A 180° turnaround: Brunton’s Compass manufacturing relocated to Riverton from China

Riveton Mayor Ron Warpness addressed Brunton CEO John Smithbaker, Wyoming Governor Matt Mead and Brigadier General Luke Reiner at Wednesday morning's event at the Brunton headquarters.

Story and photos by Ernie Over, Managing Editor, County10.com

(Riverton) — Riverton-based Brunton Outdoor Group formally announced Wednesday the return of its baseplate compass manufacturing from China. Hailing its new “Built Right, Right Here in Wyoming” campaign, the announcement was made in front of cheering employees, Governor Matt Mead, Wyoming National Guard Brigadier General Luke Reiner and a host of local and state dignitaries at the company’s manufacturing facility in the Central Wyoming College Business Park.

The return of the compass line to Riverton makes Brunton the only U.S .compass manufacturer.

“This is truly a Wyoming success story,” Governor Mead said. “This is a firm that has grown over the years, kept up with the times and technology and followed three keys to business success: Product diversity, steady growth and job creation,” he said. “Brunton has shown that it can operate a business in Wyoming that has a global reach. They are providing more jobs for Riverton and boosting the economy here. This is a great day for the state of Wyoming.”

The artwork on Brunton's shipping boxes, which are sent around the world

The Governor said he plans to leverage what Brunton has demonstrated in Riverton to other businesses considering expansion in the state, or relocation here. “You have shown what can be done with the right leadership,” Mead said. “Compasses symbolize Brunton because a compass provides direction and a path to the future.”

General Reiner praised the Brunton compass, noting that Brunton has been supplying the military with it’s compasses for decades. “When you go to war, you are only as good as the equipment you have, and the compass used by the U.S. Military is a Brunton Compass,” he said, to cheers from the audience.

One of the morning’s best lines was delivered by Mayor Ron Warpness of Riverton who, when holding up a gift compass presented to him, said: “I’ve been told that I need direction and now I’ve got a compass!” Warpness presented Brunton CEO John Smithbaker with a proclamation naming March 14th as Brunton Day in Riverton, to honor the occasion.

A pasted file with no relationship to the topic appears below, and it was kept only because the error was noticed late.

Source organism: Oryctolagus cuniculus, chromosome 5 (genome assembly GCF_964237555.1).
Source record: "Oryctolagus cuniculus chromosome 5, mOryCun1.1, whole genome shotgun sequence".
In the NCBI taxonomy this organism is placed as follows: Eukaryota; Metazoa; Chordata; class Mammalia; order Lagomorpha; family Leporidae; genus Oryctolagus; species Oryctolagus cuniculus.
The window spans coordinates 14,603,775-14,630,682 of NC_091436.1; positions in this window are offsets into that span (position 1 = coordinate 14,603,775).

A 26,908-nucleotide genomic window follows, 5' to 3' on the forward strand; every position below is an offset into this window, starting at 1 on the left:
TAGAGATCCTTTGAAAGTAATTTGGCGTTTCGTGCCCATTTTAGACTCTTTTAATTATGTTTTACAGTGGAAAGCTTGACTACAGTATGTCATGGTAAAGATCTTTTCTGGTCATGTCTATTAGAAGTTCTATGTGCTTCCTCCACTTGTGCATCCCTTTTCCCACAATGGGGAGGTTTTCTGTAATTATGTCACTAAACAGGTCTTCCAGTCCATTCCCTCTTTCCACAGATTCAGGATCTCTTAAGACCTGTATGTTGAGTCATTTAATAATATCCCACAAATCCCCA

Smithbaker said Brunton sends is product around the globe, to 45 different countries. “I want to acknowledge our employees who give it their all every day,” he said. “Our people put their heart and soul into these products and I’m proud that every one goes out with a Wyoming flag on it with our slogan, “Built Right, Built Right Here in Wyoming.”

Rob Wright, owner of Legacy Molding in Riverton, pointed out the 80-99 compass which Legacy supplied the base and azimuth ring, drive ring, cover, cover sight and rubber boot for.

Also attending Wednesday’s celebration was Rob Wright, owner of Riverton’s Legacy Molding, which supplies components for the Brunton compasses. “We’ve had a bump in our sales since the compass manufacturing came back here,” Wright said. “last year we provided about 50,000 parts for them, but this year we’ve already supplied about 130,000 parts. We’ve already had more work in the last two months from them then we did all of last year thanks to the line coming back here from China. It’s meaned more jobs for us.”

In a statement released today, the company said a new line of compasses being introduced into the marketplace contains patented Orbital Sighting System technology. “Master crafted by the machinists and minds at Brunton’s world headquarters in Riverton, and tested in the mountains and high plains that surround us, the Brunton OSS line of compasses are precision navigation, simpli?ed. That rugged design is now mirrored by the rugged individuals that make them.”

(click on images to enlarge)

Robinn Chavez operated a stamp machine cutting out the base for compasses.











Kyle Bawdon assembled "geos" at his station in Brunton's manufacturing facility.











Jared Romero at his station in packaging prior to shipping.










Joy Tutor, foreground, and Mary Smalley, at a compass welding station.











Bonnie Hinkle and Doris Kellogg installing mirrors in a compass assembly.













Sharon Umscheid, left, and Patty Brogdon in the "vial" room where the compass is filled with mineral spirits and then sealed.











Alice Limberg's job is ensuring that the needle on each compass is verified for true north and south.













Brunton's longest serving employee, Betty Wiedeman, has been assembling transits at Brunton for 33 years. "There are 60 parts that go into this transit," she said.